How to Sandblast Wood Signs


Sandblasted wooden signs are one of a kind. They stand out among the cookie cutter vinyl and manufactured signs because they project a rustic, country attitude, and are visually attractive. Most sign makers produce raised letter signs by sandblasting. But if you do the reverse with inset routed letters, you can get a sign that looks like it has been floating around in the ocean for years. These kinds of signs can be found along the coast highways, but you can make one in your garage, and still get that attractive, worn wood look.

Things You'll Need

  • 1 fir sign with 1/2 inch deep routed lettering
  • 1 sandblaster capable of 85 psi
  • 1 bag 30 grit silica sand 100 lbs
  • 1 protective helmet, pair of gloves and coveralls
  • 1 respirator certified for sandblasting
  • 2 sawhorses
  • 1 hand router
  • 1 router bit, diameter matching sign lettering
  • Lay the sign face down up on two sawhorses outside or in an extremely well ventilated area. Put on all the protective gear, including the respirator. Load sand into the sandblaster.

  • Turn on the sandblaster, set the regulator at 80 psi and test the capability on the back of the sign. Start by holding the nozzle of the wand of the sandblaster at about 12 inches from the sign moving it closer, getting the distance established as you sweep across the sign, watching as the sand eats away at the surface. The idea is to remove the soft grain leaving the carbon layers of the wood standing. The carbon layers look like amber-colored ridges that are standing up. Sweep across the entire back of the sign until you get the feel of the equipment and know the proper distance of the wand from the sign's surface.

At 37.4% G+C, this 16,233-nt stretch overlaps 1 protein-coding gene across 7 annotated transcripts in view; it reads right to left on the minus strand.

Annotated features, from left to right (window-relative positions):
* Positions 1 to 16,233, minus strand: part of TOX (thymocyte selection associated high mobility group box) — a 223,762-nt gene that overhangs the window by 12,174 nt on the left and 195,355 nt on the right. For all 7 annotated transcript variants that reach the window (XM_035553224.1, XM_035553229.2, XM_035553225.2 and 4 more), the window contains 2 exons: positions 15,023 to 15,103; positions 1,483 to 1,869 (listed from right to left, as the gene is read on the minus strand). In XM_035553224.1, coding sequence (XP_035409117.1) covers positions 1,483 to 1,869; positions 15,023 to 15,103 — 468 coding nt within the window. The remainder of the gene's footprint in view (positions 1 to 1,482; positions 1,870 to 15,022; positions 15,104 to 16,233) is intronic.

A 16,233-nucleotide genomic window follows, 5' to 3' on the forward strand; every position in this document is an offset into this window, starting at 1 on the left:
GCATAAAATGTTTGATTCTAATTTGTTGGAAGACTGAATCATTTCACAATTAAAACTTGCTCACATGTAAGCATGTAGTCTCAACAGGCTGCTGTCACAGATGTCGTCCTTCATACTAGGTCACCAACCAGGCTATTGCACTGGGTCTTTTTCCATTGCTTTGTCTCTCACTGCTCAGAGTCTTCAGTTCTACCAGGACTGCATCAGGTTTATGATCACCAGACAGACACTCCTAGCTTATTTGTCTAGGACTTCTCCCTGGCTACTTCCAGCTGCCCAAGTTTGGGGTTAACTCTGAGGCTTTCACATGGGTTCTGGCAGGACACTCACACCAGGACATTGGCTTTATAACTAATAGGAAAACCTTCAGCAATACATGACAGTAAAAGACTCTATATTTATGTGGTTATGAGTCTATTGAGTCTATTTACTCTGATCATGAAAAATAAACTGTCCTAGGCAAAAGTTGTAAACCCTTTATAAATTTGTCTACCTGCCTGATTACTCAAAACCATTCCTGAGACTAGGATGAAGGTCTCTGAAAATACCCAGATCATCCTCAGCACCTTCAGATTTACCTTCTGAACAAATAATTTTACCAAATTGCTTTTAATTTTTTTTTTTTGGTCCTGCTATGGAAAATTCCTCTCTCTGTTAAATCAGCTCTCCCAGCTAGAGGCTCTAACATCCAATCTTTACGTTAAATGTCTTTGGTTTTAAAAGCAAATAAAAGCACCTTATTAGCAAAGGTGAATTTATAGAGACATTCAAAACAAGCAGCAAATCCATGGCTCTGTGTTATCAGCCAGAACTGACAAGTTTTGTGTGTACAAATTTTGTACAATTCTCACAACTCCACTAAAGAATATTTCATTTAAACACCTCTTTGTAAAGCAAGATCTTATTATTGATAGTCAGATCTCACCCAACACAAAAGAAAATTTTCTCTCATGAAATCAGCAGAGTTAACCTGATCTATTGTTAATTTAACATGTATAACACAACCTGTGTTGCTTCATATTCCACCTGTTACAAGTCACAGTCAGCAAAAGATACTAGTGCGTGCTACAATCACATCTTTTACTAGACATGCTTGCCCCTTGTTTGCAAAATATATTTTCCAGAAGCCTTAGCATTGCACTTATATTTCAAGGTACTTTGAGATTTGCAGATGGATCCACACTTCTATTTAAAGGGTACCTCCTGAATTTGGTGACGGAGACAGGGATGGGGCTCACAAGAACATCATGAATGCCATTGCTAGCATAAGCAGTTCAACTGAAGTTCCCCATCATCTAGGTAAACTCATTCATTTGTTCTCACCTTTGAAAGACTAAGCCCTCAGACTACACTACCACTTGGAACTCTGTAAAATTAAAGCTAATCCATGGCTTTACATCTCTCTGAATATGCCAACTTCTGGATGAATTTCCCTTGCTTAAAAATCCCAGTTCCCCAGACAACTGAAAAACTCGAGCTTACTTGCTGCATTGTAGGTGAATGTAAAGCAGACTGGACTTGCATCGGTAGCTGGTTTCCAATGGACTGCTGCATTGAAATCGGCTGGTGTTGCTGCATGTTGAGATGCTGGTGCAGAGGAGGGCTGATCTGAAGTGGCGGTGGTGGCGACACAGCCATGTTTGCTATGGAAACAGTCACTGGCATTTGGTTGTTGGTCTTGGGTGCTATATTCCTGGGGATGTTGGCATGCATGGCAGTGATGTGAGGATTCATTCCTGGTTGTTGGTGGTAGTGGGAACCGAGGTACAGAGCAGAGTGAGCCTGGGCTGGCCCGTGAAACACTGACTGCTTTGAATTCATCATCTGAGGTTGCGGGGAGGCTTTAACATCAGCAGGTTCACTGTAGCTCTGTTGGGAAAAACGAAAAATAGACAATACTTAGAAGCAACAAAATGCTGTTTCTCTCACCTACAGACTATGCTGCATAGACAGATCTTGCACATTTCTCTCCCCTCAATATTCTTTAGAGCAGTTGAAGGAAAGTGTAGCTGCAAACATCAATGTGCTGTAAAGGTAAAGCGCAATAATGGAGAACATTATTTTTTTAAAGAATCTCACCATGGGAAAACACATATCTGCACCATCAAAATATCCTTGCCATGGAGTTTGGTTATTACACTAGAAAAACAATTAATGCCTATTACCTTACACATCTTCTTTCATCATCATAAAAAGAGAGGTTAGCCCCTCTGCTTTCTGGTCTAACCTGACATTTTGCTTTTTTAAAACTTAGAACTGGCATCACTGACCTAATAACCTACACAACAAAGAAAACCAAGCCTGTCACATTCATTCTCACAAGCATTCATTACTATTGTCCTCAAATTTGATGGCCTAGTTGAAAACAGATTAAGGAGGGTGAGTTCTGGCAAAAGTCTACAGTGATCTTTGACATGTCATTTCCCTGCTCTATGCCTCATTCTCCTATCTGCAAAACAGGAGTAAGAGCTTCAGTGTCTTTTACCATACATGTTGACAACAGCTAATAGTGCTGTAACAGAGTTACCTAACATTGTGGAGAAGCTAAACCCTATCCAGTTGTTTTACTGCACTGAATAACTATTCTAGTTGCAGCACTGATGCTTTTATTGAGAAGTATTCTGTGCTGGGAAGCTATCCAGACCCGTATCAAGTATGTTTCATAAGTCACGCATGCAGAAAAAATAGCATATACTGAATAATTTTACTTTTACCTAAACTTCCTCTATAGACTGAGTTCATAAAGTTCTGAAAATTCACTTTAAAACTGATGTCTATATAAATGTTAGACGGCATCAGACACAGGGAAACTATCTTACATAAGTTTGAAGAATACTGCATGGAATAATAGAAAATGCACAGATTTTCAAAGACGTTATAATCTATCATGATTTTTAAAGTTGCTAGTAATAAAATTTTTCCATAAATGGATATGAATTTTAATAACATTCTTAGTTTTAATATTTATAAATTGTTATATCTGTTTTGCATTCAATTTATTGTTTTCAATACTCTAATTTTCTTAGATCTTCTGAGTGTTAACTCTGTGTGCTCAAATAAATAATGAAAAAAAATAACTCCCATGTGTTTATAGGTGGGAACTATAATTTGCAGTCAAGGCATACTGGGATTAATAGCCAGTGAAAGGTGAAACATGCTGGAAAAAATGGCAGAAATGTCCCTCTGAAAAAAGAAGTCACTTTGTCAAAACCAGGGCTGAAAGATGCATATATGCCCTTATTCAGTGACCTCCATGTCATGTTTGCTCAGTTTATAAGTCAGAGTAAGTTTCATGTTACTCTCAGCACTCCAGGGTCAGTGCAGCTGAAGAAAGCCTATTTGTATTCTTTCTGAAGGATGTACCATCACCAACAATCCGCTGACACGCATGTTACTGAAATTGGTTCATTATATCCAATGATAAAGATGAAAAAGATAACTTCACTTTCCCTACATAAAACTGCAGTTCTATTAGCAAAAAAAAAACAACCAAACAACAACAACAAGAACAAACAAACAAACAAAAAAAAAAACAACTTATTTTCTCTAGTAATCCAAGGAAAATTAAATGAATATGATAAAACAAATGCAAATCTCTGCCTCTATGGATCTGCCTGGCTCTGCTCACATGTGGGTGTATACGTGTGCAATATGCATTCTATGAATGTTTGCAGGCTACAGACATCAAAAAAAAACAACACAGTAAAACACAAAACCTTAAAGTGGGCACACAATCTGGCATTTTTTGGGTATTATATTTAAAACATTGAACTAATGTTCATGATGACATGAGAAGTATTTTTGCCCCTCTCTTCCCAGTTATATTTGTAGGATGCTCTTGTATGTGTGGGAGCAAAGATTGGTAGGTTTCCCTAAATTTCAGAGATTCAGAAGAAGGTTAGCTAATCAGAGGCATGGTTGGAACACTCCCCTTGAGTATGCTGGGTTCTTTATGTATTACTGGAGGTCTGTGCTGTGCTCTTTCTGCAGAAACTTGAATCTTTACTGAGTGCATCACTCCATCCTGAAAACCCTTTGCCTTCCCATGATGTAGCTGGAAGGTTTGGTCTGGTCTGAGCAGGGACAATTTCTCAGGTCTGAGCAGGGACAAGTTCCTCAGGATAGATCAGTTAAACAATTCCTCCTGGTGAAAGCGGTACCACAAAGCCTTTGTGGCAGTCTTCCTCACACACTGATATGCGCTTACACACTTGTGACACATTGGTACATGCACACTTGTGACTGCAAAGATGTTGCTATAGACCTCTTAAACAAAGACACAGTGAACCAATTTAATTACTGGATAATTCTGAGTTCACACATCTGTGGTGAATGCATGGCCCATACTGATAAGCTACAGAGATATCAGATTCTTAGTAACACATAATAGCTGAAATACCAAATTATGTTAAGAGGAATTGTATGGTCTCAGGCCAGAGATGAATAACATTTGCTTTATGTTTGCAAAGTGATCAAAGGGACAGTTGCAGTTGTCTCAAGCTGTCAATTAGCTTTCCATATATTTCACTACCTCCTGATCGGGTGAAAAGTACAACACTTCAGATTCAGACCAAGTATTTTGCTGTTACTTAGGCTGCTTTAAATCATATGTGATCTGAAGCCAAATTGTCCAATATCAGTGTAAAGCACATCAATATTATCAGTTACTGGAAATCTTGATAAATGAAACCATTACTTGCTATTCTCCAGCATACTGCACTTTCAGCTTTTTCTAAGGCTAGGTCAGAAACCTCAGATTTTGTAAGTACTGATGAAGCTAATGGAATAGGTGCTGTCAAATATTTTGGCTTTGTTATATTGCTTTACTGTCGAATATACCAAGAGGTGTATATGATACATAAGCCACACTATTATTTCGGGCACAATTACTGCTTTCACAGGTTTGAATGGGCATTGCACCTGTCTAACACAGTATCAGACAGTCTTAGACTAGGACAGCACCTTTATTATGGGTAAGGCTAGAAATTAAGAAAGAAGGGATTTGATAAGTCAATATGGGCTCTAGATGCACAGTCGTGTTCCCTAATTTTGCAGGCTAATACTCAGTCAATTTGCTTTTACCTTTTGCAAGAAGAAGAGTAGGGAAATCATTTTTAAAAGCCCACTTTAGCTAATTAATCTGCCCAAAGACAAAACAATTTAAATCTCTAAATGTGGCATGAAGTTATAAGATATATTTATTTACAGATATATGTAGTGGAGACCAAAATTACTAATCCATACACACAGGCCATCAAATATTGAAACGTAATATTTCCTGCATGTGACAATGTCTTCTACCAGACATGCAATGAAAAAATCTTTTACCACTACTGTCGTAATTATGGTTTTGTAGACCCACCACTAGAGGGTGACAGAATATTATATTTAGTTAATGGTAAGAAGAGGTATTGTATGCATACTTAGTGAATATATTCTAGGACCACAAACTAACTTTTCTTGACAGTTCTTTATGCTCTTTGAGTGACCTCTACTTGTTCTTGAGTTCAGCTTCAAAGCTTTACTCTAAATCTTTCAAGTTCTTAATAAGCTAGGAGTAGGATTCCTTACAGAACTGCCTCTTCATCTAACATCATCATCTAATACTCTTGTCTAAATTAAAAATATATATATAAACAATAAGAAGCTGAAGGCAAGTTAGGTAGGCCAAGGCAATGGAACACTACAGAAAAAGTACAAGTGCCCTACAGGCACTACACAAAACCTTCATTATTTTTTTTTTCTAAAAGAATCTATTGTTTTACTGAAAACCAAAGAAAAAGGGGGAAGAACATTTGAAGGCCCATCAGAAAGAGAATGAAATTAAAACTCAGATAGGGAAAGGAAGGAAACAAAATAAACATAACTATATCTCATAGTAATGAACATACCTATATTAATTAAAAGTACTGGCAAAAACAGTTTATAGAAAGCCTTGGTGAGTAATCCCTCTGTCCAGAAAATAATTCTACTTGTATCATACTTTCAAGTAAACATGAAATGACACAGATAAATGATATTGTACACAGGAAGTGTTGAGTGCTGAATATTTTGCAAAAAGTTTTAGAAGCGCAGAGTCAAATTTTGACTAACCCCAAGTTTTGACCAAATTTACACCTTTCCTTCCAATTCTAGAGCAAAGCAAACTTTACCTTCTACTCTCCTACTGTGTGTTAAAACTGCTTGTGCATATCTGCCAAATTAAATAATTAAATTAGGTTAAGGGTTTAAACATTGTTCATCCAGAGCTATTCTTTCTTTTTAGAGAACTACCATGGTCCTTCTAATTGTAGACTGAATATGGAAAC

• Turn the sign over. Begin by sweeping the wand around the perimeter of the sign, moving in toward the letters, letting the sand blast away the soft grain to a depth of approximately 1/4 to 3/8 of an inch. Move the wand quickly between the letters, removing soft grain without removing to much definition of the letters. Go between all the letters, and then move the wand back a few inches and blend, knocking the high points off as you sweep the wand across the entire sign. When finished, the sign should resemble driftwood.

  • Examine the sign. If some of the letters have lost definition, set the router depth to approximately half an inch, turn on the router and re-establish the line of the letter freehand with the letter matching bit.

Tips & Warnings

  • The sign can be sprayed with clear urethane or the letters can be painted first, then sprayed with urethane.
  • Never breathe silica sand. Always wear respirators. Never point the wand of a sandblaster at unprotected skin.

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  • Photo Credit old weathered "cabins" sign along a lonely highway image by David Smith from
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